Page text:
In Baltimore City
, teachers earn annual step increases through a combination of professional activities and annual evaluations. With positive student growth outcomes, among other factors, they can move between salary lanes. The District of Columbia
gives higher performers annual bonuses of up to $25,000 and allows the highest performers to increase their base pay by leap-frogging steps and lanes. Denver's ProComp
system let teachers build earnings through professional development, advanced degrees, student test score growth, positive classroom observations, and filling hard-to-staff positions. In Lee County
, step increases are only given to teachers earning ratings of effective and highly effective. In Albuquerque
teachers must meet several criteria, including student achievement standards, to move to the highest salary lane.
, Colorado is not part of the 81-district sample, but we have highlighted it as one of the most progressive districts we've encountered in our research. Harrison's new salary schedule has only nine pay levels, and a teacher's pay level is based solely on her summative evaluation and achievement data. You can find out more about the Harrison structure here
Out of the 26 districts which offer performance-based bonuses but haven't significantly altered their salary schedule structure, Prince George's County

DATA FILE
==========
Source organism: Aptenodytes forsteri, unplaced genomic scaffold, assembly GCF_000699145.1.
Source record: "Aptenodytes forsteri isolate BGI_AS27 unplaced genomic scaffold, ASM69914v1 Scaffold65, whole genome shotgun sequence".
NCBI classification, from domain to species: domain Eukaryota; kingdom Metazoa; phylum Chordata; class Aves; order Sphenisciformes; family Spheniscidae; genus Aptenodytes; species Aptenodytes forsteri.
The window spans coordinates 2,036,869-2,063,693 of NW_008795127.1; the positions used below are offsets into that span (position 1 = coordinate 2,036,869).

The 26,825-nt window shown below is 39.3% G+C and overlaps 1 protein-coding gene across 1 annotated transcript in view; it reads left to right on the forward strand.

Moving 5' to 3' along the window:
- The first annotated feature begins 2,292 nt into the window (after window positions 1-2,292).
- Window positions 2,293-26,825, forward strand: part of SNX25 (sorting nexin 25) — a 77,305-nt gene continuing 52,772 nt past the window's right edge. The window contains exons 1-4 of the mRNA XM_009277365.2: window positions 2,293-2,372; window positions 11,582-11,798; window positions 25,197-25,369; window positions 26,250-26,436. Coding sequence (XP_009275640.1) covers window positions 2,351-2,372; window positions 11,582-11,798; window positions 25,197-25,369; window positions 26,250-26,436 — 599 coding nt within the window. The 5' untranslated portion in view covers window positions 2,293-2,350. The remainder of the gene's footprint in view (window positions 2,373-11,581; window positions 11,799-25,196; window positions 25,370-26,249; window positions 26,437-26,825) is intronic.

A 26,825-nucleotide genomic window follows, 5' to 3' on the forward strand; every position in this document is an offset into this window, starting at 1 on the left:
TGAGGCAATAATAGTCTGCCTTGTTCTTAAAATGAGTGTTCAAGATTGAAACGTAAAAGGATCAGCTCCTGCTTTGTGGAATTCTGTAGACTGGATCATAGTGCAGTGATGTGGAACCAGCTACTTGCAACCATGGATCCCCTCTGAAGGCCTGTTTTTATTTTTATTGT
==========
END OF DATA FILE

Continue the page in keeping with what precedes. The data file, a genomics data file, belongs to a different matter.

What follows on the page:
(MD) and Houston
offer some of the largest bonuses. They give their highest performing teachers bonuses of $12,500 and $9,000, respectively.
Almost half of the states have some kind of performance pay law on the books. A number of these laws, though, are permissive, meaning they allow performance pay but do not require it.
26 of the 81 districts use performance as the top criterion for layoffs; that's up from only 3 districts in 2010.
Most districts still use seniority as the top criterion for layoffs, but the number of districts using performance instead is growing rapidly. Changes to state laws have driven this change in 23 of the 26 districts. These 23 districts are in eleven states that now require layoffs to be done primarily based on performance. The remaining three districts are the District of Columbia
(D.C. has no state-level layoff policy); Mesa
, Arizona (a new Arizona law states that seniority may not be the sole layoff criterion); and Meridian
, Utah (a new Utah law also states that seniority may not be a factor in layoffs).
Even more change is expected. During the 2015-2016 school year, Seattle
will go from using seniority as the top layoff criterion to using multiple criteria when determining the order of layoffs. In September 2016, Boston
will also move from seniority-based layoffs to performance-based layoffs. Both are the results of renegotiate contracts.
Go to Tr3's custom report page to access all the data we use in Tr3 Trends and to compare teacher policies in 114 school districts nationwide. Send feedback to email@example.com.